Some online discussions recently reminded me of Mechanisms of the Slippery Slope, an article I published in 2003 in the Harvard Law Review. Slippery slope arguments are often made, quite categorically, as if saying “slippery slope” is enough to resolve an issue; but they are also often rejected, quite categorically, often with claims that they are outright fallacies. I think the matter is more complicated, in part because there are multiple mechanisms through which slippage can happen (and through which it can be resisted); and I thought I’d therefore serialize the article in some blog posts over the coming few weeks.
I think that might be particularly helpful now. The seemingly impending rejection of a constitutional right to abortion is likely to lead to many proposed restrictions in various states and in Congress. Many of the arguments about those restrictions will likely focus on the specific substance of the restrictions on their own terms—but many, especially ones that seem modest on their own, will lead to arguments that these are just the first steps down a slippery slope.
I expect we’ll likewise see more such arguments with regard to proposed gun restrictions. And of course the arguments are commonly made with regard to new forms of surveillance, new forms of economic regulation, and indeed new forms of deregulation.
Slippery slope arguments aren’t exclusive to liberals or conservatives, though different groups tend to deploy them as to different matters. Rather, they can be made with regard any sort of change, whether to the left, to the right, or elsewhere. My posts will use examples from a variety of areas, though chiefly as to abortion, free speech, guns, and privacy, which are areas I’ve focused on more; but my goal will be to analyze such arguments generally, and not call for any particular policy results.
I will define slippery slopes broadly, to cover all situations where decision A, which you might find appealing, ends up materially increasing the probability that others will bring about decision B, which you oppose. I recognize that there are many ways this could happen (hence the plural “Mechanisms”). But if you are faced with the pragmatic question “Does it make sense for me to support A, given that it might lead others to support B?,” you should consider all the mechanisms through which A might lead to B, whether they are logical or psychological, judicial or legislative, gradual or sudden.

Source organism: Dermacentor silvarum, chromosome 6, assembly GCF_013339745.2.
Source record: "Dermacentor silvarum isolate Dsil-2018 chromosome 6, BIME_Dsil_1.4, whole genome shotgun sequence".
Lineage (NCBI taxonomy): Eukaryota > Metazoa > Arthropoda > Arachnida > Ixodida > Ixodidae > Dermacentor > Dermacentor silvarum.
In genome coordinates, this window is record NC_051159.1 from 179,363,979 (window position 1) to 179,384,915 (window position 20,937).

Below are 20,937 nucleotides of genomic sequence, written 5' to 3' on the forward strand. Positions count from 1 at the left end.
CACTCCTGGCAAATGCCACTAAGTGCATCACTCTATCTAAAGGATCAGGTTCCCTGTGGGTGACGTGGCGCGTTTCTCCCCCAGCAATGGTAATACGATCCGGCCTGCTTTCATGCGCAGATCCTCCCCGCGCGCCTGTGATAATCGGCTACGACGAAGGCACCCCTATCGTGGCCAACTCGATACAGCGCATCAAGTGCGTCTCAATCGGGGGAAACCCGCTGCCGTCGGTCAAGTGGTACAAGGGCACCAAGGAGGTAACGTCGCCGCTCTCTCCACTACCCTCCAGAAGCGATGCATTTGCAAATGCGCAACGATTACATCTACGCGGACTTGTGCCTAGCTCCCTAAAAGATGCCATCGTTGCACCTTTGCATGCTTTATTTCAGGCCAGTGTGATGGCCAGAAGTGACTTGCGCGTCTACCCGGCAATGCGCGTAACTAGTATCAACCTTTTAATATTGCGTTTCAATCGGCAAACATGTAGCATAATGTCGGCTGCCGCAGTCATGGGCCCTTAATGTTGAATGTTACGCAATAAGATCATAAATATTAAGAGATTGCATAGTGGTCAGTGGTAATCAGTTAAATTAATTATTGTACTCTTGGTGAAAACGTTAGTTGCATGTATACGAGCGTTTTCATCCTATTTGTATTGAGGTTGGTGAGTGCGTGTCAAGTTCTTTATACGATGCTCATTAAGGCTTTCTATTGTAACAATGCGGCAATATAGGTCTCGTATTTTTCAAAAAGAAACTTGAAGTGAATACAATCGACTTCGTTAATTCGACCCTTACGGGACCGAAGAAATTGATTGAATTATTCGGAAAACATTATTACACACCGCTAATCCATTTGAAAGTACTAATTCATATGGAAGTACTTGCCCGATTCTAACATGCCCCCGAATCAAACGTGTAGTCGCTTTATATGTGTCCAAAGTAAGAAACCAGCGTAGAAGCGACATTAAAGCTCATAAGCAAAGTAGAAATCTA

You should consider these mechanisms whether or not you think that A and B are on a continuum where B is in some sense more of A, a condition that would in any event be hard to define precisely. You should think about the entire range of possible ways that A can change the conditions—whether those conditions are public attitudes, political alignments, costs and benefits, or what have you—under which others will consider B.
Of course you shouldn’t limit yourself to slippery slope questions: You should consider the preceding two questions (how good is A and how bad is B?). You should consider whether the refusal to enact A is likely to lead to bad consequences, perhaps including the very same decision B (for instance, if the refusal could yield a political backlash against what voters might perceive as the obstinacy of the anti-A forces). You should consider what the alternatives to A might be, and more factors still. But in this series of posts, I hope to focus in detail part of one part of the policy analysis, which has to do with the slippery slope concern.
My first substantive post will go up tomorrow, June 1, but I also plan on posting, about once a day, snippets from prominent people making such arguments in the past, as well as responding to such arguments. Naturally, by themselves those snippets won’t tell you much, but I thought they’d be helpful and often entertaining illustrations, and will also remind us that the subject has been taken seriously for centuries, even millennia. I hope you folks find all this interesting.